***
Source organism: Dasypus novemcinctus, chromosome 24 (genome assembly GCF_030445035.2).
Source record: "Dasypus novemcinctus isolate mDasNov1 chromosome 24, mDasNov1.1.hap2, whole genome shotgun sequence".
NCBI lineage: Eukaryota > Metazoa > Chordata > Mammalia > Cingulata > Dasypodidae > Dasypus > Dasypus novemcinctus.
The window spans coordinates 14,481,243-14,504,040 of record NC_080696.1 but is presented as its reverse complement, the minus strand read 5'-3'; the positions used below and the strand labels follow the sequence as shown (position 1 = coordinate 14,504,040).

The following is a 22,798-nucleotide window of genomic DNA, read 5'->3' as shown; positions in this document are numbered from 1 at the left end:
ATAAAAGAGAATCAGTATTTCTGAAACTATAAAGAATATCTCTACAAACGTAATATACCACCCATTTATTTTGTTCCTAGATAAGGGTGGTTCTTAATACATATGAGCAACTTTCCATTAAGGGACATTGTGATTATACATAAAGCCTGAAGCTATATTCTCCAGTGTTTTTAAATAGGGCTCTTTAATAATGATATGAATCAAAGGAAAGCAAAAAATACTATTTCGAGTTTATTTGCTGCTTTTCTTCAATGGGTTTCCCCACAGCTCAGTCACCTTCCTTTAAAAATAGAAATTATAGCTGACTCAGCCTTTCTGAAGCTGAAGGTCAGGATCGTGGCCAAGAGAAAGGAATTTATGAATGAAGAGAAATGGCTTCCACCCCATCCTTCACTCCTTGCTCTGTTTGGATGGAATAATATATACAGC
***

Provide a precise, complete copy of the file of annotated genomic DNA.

Source organism: Dasypus novemcinctus, chromosome 24 (genome assembly GCF_030445035.2).
Source record: "Dasypus novemcinctus isolate mDasNov1 chromosome 24, mDasNov1.1.hap2, whole genome shotgun sequence".
NCBI lineage: Eukaryota > Metazoa > Chordata > Mammalia > Cingulata > Dasypodidae > Dasypus > Dasypus novemcinctus.
The window spans coordinates 14,481,243-14,504,040 of record NC_080696.1 but is presented as its reverse complement, the minus strand read 5'-3'; the positions used below and the strand labels follow the sequence as shown (position 1 = coordinate 14,504,040).

The following is a 22,798-nucleotide window of genomic DNA, read 5'->3' as shown; positions in this document are numbered from 1 at the left end:
ATAAAAGAGAATCAGTATTTCTGAAACTATAAAGAATATCTCTACAAACGTAATATACCACCCATTTATTTTGTTCCTAGATAAGGGTGGTTCTTAATACATATGAGCAACTTTCCATTAAGGGACATTGTGATTATACATAAAGCCTGAAGCTATATTCTCCAGTGTTTTTAAATAGGGCTCTTTAATAATGATATGAATCAAAGGAAAGCAAAAAATACTATTTCGAGTTTATTTGCTGCTTTTCTTCAATGGGTTTCCCCACAGCTCAGTCACCTTCCTTTAAAAATAGAAATTATAGCTGACTCAGCCTTTCTGAAGCTGAAGGTCAGGATCGTGGCCAAGAGAAAGGAATTTATGAATGAAGAGAAATGGCTTCCACCCCATCCTTCACTCCTTGCTCTGTTTGGATGGAATAATATATACAGC